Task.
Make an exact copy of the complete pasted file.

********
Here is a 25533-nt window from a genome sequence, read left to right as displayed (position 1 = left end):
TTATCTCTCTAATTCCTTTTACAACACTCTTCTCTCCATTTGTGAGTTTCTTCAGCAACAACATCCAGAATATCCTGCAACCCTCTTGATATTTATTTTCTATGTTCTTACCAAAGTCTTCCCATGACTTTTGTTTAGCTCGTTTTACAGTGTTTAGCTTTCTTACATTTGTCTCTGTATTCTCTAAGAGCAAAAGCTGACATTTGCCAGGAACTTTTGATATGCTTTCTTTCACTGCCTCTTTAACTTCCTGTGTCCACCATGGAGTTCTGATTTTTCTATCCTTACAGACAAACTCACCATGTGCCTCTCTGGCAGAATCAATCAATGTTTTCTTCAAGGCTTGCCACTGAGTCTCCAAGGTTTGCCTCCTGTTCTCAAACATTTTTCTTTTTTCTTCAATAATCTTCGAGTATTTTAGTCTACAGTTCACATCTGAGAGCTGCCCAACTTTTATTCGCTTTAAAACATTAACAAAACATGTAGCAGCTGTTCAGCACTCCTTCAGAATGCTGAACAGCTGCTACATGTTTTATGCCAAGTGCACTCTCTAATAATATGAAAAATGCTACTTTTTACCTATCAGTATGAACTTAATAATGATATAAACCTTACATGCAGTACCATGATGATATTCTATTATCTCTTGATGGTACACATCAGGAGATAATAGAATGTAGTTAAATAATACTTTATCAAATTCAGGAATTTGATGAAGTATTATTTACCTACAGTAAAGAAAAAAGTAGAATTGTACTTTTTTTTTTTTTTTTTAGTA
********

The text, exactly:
Here is a 25533-nt window from a genome sequence, read left to right as displayed (position 1 = left end):
TTATCTCTCTAATTCCTTTTACAACACTCTTCTCTCCATTTGTGAGTTTCTTCAGCAACAACATCCAGAATATCCTGCAACCCTCTTGATATTTATTTTCTATGTTCTTACCAAAGTCTTCCCATGACTTTTGTTTAGCTCGTTTTACAGTGTTTAGCTTTCTTACATTTGTCTCTGTATTCTCTAAGAGCAAAAGCTGACATTTGCCAGGAACTTTTGATATGCTTTCTTTCACTGCCTCTTTAACTTCCTGTGTCCACCATGGAGTTCTGATTTTTCTATCCTTACAGACAAACTCACCATGTGCCTCTCTGGCAGAATCAATCAATGTTTTCTTCAAGGCTTGCCACTGAGTCTCCAAGGTTTGCCTCCTGTTCTCAAACATTTTTCTTTTTTCTTCAATAATCTTCGAGTATTTTAGTCTACAGTTCACATCTGAGAGCTGCCCAACTTTTATTCGCTTTAAAACATTAACAAAACATGTAGCAGCTGTTCAGCACTCCTTCAGAATGCTGAACAGCTGCTACATGTTTTATGCCAAGTGCACTCTCTAATAATATGAAAAATGCTACTTTTTACCTATCAGTATGAACTTAATAATGATATAAACCTTACATGCAGTACCATGATGATATTCTATTATCTCTTGATGGTACACATCAGGAGATAATAGAATGTAGTTAAATAATACTTTATCAAATTCAGGAATTTGATGAAGTATTATTTACCTACAGTAAAGAAAAAAGTAGAATTGTACTTTTTTTTTTTTTTTTTAGTA